All of the respondents in the survey, which polled 30 C-level executives of leading North American retailers with a median sales volume of $2.6 billion, noted that they are having operational challenges as a result of implementing and delivering an omnichannel approach.
Antony Karabus, chief executive officer of HRC Retail Advisory, said brick-and-mortar retailers “have overextended themselves as they’ve tried to leverage their physical store fleets.”
“E-commerce and omnichannel fulfillment and related returns have led to sharply rising freight costs and product margin challenges,” Karabus explained. “Meanwhile, consumers expect ever-faster delivery, pressuring retailers to meet those expectations in order to remain competitive. Very few retailers have formal scorecards to measure the performance and profitability of their omnichannel efforts, which often means they can’t effectively and efficiently take the corrective action needed to improve customer service and profitability.”
Researchers at the firm found that BOPIS (buy online, pick up in-store) “is not consistently reliable, as systems often tell shoppers that an item is available in a specific store when the store does not actually have it in stock.” The poll found that 66 percent of retailers surveyed said BOPIS execution is “inconsistent due to retailer inventory inaccuracies.”
The survey also found that just 14 percent of respondents “are using predictive analytics, and most of these retailers are struggling to figure out how to integrate such analytics into operational processes.”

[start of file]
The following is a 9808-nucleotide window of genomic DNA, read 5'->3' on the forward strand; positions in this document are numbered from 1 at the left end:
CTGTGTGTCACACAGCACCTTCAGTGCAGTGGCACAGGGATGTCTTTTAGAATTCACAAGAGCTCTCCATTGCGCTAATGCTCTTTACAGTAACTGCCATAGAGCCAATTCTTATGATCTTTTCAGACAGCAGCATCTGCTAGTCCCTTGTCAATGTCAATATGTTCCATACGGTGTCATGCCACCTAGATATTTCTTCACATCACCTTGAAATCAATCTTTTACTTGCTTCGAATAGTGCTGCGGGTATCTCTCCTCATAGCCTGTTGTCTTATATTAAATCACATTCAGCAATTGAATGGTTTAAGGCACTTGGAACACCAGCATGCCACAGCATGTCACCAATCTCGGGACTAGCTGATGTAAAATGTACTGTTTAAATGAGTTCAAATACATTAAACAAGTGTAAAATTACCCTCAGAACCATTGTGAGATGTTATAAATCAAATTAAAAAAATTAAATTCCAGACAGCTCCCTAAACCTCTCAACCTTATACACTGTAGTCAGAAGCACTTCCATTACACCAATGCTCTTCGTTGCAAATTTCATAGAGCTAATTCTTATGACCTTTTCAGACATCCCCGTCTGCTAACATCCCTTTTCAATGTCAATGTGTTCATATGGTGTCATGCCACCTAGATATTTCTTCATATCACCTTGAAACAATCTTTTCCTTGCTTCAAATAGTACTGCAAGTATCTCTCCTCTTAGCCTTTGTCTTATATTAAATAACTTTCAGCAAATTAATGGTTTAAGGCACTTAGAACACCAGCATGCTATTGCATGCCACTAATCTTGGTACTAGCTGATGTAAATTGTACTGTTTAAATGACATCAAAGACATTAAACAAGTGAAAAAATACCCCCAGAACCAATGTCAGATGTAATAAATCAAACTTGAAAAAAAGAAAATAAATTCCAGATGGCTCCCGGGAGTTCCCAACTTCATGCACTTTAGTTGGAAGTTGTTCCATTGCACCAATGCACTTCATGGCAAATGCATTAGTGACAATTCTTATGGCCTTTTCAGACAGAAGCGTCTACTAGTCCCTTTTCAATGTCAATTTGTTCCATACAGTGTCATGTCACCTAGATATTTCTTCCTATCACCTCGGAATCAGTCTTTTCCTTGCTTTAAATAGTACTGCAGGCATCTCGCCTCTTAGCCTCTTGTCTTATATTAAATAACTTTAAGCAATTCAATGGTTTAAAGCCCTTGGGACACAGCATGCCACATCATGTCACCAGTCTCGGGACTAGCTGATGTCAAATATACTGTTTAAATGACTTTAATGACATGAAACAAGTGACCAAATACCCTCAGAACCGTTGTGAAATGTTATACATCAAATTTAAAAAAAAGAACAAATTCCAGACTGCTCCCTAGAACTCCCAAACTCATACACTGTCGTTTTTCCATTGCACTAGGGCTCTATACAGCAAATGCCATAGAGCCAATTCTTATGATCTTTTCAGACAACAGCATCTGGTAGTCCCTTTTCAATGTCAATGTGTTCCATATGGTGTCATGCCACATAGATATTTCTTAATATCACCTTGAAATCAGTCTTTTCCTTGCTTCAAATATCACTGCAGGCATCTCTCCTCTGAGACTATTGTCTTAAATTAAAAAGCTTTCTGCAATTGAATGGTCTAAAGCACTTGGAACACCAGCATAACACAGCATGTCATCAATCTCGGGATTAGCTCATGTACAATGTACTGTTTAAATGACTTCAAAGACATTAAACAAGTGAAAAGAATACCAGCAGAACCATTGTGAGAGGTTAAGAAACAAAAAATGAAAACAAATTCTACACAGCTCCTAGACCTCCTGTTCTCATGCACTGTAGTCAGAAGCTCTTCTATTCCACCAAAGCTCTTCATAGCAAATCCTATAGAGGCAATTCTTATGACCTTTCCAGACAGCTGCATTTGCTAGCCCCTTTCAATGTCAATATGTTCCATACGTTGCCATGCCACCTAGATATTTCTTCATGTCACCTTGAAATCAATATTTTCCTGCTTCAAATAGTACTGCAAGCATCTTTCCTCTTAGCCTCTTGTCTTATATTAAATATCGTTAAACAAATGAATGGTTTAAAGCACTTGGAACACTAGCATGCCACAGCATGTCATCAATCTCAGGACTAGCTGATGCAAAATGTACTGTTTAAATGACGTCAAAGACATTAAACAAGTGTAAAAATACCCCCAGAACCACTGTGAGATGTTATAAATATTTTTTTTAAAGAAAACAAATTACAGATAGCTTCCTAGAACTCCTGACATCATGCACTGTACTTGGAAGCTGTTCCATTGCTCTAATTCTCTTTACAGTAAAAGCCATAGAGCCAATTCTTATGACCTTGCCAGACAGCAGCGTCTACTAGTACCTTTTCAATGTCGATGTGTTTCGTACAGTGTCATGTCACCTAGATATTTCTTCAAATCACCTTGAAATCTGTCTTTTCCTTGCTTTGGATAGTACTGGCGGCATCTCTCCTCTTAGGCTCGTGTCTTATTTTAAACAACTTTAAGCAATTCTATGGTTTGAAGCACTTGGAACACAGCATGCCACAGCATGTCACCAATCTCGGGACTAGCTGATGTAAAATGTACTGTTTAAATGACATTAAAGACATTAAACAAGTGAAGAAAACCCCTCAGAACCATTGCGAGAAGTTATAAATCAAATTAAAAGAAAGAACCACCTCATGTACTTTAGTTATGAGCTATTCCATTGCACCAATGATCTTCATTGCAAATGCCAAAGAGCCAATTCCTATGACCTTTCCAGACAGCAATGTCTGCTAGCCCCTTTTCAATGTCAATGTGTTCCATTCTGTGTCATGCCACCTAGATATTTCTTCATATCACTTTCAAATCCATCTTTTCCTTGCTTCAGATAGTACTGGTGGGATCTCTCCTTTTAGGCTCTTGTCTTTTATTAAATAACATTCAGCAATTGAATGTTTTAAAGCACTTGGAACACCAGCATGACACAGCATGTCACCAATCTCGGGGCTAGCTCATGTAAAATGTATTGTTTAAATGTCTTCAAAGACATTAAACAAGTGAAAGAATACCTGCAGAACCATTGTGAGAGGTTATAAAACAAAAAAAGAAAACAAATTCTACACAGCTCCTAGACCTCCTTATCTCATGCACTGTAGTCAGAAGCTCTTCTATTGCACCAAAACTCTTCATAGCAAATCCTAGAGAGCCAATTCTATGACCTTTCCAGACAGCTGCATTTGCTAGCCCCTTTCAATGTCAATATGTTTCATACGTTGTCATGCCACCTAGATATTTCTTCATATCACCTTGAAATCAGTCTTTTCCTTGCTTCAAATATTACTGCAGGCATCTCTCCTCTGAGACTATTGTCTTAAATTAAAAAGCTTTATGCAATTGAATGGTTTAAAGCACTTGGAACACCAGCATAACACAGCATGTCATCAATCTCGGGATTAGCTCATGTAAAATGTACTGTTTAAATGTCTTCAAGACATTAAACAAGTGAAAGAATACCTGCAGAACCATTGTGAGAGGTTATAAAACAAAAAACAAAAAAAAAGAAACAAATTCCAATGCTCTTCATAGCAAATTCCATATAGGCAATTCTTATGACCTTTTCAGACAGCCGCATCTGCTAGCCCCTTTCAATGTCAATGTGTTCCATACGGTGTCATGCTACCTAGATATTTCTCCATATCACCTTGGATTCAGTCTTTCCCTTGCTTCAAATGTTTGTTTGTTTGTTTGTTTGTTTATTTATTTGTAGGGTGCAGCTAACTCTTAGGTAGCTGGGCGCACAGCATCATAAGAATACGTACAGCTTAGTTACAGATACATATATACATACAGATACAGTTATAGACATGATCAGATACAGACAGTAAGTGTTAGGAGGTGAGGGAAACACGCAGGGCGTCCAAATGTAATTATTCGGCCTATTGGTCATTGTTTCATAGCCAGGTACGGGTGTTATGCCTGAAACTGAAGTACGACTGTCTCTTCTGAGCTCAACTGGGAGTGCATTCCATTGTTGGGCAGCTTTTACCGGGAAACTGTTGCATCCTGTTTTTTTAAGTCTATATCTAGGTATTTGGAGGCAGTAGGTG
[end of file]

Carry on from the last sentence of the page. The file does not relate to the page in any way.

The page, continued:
Karabus noted in the report that as the industry navigates the convergence of online and physical stores, “as well as customers’ increasing demand for ordering, picking up and returning their products whenever and wherever they desire, retailers must now offer omnichannel services as a standard in order to compete effectively and leverage the advantages their physical stores give them over e-commerce-only retailers.”
Other notable findings of the report include the revelation that inefficiencies in fulfilling online orders are causing delays, “as 77 percent of retailers ship primarily from e-commerce fulfillment centers instead of from local stores that may be closer to customers’ homes or offices and thus allow customers to receive their orders quicker,” authors of the report said.
Additionally, nearly 70 percent of the retail executives polled are “not optimizing their customer order systems to prioritize filling the entire order from one location, causing split shipments and increasing freight costs.”
Karabus said that the biggest challenge overall facing today’s retail leaders “is identifying which is the most cost-effective location to ship e-commerce orders from and how to allocate merchandise to stores based on consumer demand, one has yet to be figured out.”